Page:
Yeah, that's really cool, because perhaps people don't realize but there are certifications that you can get and they go on the end of your, you know, a lot of people have them on the end of their LinkedIn profiles. And a lot of them are great and it can show the recruiters that you know what you're talking about, but by golly, some of them are so expensive to do. I feel like what you're saying is that if you don't have the budget to do that, then if you document it, that can be a place you can save in.

That's fantastic advice. 

Now you touched on AI and we had a question here from Abdullah, who says “How do you think generative AI will affect your day as an ethical hacker and the cybersecurity field as a whole? Are there real-world applications?” 

So you've kind of touched on this, but is there anything more that you could kind of add on that? Are you using AI when you're doing ethical hacking today?


So, here we're talking about generative AI. This is the code that is generated through Copilot, through ChatGPT, and the other LLMs, so this would depend on how… what… what you're doing about this code. 

So it's great to have those tools. Let's say if we're producing code through ChatGPT, what I would recommend is the same as when you copy/paste code from Stack Overflow. 

Do you have security tools? It could be GitGuardian, Snyk… just to make sure that you have a pipeline to make sure that you're scanning the code that you will introduce into your code base. You can use these tools. Just make sure to double-check and make sure to understand what you're actually putting into your codebase. The problem that you might have copy/pasting Stack Overflow would be the same with the code generated through different LLMs.

But also this was an open question for not generative AI, but any of the ethical hacking AI tools or those that are powered by AI. This is interesting. It’s always the same, as with any tools, have a good understanding of the tools that you're using and also make sure that you're using them as an assistant. Don't lean only on your tool. Make sure to double-check every time the results, the outputs, just to make sure that it doesn't produce hallucinations or false positives or false negatives in a sense. 

So just make sure to use it as an assistant when you're stuck and you need better ideas or explanations. For example, line by line for code or for an exploit. So, yeah, it depends on the usage that you're actually doing on AI.


Yeah, amazing. [pauses to promote the next webinar]

Maybe a couple more questions. This one I find quite interesting: “What overlap does an ethical hacker have in the day-to-day with a typical software engineer?”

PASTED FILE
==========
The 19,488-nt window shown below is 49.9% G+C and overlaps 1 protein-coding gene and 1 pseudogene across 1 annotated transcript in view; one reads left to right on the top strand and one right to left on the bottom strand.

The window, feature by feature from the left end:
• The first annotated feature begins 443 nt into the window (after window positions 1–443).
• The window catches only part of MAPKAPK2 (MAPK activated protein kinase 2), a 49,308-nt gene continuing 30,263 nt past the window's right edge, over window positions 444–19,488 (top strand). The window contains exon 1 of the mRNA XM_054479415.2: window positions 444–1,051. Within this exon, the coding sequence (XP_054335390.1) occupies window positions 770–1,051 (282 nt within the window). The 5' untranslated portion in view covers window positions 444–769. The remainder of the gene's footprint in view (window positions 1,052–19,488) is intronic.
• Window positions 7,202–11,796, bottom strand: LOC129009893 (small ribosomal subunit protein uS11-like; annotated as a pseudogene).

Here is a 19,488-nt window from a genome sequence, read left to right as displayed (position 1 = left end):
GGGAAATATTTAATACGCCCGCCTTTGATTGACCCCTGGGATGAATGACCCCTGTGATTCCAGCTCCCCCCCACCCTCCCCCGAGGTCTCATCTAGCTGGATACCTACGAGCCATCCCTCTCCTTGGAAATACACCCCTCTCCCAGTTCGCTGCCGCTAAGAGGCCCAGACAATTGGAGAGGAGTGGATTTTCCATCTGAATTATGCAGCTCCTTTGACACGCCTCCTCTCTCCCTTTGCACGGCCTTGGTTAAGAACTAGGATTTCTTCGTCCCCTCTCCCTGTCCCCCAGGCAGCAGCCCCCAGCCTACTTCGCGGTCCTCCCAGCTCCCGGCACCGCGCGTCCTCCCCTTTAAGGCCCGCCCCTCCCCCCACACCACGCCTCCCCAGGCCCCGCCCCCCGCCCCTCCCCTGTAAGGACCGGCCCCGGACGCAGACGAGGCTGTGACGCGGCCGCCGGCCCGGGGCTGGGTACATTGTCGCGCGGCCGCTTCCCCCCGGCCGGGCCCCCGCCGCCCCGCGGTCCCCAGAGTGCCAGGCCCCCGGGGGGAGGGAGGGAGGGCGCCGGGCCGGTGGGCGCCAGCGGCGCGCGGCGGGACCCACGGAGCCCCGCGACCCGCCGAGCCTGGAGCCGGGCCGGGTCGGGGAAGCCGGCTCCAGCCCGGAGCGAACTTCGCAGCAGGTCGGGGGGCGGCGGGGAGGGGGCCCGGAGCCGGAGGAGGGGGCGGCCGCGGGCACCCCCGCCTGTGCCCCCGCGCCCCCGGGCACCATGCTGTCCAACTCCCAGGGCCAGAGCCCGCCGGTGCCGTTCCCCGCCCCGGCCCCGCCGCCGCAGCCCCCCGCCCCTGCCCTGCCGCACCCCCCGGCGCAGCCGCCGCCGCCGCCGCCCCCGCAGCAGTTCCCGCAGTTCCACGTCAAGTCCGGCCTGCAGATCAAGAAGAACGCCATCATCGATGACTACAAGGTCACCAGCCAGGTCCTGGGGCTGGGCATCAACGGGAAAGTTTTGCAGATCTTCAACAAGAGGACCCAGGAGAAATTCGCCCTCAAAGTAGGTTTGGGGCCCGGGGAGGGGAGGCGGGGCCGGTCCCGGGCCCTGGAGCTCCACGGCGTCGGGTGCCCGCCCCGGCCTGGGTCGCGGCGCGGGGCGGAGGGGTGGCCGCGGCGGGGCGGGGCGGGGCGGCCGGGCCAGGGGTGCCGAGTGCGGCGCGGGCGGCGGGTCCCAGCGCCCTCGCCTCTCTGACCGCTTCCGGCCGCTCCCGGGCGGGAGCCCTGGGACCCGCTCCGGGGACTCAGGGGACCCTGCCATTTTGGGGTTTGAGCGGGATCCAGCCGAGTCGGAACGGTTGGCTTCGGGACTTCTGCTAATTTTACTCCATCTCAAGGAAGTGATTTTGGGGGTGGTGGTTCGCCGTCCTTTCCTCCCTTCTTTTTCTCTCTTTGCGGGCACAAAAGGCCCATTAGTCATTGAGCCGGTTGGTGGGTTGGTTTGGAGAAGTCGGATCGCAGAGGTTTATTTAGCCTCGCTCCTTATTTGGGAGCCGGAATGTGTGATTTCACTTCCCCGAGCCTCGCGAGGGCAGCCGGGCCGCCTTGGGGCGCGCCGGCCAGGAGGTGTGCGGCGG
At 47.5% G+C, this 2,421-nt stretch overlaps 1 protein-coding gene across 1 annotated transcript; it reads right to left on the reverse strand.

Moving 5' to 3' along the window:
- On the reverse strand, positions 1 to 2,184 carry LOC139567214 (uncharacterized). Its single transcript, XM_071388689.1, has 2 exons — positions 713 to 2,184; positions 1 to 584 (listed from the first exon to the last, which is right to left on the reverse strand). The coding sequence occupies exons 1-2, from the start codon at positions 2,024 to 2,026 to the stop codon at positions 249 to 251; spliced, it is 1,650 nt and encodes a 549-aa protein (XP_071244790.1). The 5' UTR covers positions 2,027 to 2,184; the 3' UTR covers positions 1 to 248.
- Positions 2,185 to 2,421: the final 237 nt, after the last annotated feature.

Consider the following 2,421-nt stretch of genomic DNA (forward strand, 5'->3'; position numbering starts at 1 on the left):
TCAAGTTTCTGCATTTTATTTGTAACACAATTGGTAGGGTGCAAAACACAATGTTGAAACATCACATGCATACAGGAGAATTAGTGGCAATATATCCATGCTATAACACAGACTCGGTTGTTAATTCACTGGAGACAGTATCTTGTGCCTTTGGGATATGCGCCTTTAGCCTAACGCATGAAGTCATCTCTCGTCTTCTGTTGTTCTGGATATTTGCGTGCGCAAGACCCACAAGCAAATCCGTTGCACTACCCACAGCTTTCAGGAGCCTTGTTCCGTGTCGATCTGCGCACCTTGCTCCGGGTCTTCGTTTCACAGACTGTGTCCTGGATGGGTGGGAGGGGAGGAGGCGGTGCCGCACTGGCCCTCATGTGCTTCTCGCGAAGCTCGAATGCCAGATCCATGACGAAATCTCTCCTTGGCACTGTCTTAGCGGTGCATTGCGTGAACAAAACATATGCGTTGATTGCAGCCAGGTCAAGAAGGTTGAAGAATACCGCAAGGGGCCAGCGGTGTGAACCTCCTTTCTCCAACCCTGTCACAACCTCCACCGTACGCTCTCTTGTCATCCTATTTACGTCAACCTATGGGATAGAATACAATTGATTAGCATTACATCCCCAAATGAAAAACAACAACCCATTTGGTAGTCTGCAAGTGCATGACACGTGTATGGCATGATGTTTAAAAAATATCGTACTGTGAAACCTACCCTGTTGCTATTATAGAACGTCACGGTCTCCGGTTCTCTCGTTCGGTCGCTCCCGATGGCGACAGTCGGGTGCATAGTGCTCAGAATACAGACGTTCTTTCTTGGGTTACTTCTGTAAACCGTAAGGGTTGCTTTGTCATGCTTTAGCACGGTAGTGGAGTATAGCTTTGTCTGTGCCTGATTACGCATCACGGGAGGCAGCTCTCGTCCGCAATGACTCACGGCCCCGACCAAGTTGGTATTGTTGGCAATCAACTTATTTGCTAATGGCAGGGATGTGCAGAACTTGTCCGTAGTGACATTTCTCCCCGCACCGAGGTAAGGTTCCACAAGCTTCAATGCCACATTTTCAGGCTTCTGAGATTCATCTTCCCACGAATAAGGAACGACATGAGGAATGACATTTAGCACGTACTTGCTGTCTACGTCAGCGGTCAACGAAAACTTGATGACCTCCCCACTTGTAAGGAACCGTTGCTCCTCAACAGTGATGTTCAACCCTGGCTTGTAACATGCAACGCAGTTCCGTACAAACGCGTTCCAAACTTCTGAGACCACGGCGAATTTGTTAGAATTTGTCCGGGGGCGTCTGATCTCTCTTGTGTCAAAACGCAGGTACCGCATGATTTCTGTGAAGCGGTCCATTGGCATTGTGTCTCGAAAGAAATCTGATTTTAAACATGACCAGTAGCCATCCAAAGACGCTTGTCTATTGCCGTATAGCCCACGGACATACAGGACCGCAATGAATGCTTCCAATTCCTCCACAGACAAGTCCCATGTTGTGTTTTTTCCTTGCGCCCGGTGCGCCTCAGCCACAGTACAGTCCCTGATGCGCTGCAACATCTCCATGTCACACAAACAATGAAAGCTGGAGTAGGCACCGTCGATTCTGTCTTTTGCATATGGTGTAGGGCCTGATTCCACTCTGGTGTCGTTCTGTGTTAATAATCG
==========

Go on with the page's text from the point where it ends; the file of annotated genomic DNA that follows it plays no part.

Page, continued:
And what I kind of think–perhaps I'm interpreting this wrong–but if you're in a company, and perhaps you're a red teamer, or you're on the appsec team, how do you interact with the software engineers? Do you have any advice for how to interact, perhaps, with software engineers and help them, and not just be the “opposite team,” let's say? 


Sure, so the most important thing is the culture that you have in the organization. The security team should be enablers. They shouldn't be blockers or gates for developers. They should have that collaboration piece and communicate with the team.

It's usually a good thing, for example, doing these kinds of webinars with live hacking demos during lunch breaks or organizing this within the company so the developers have a better understanding of what is happening in the cyber security space because it's quite exciting. 

When we're talking about hacking, everyone is interested to know, to have a better understanding of it, so this a good way, actually, to increase the culture and just to break the silos between both teams.  

You can also gamify it. You can dedicate a day to making sure that you go through the backlog of security vulnerabilities. And you have the security team doing some training, explaining the vulnerability, sitting down with the developers,  just you have that collaboration and communication piece. 

This could also go through the Security Champion program, for example. A Security Champion is basically a developer that is acting as a bridge between security and developer teams. They could also upskill through this program. So there are several ways to do so, but the company should make sure the security team are enablers. That's the most important thing.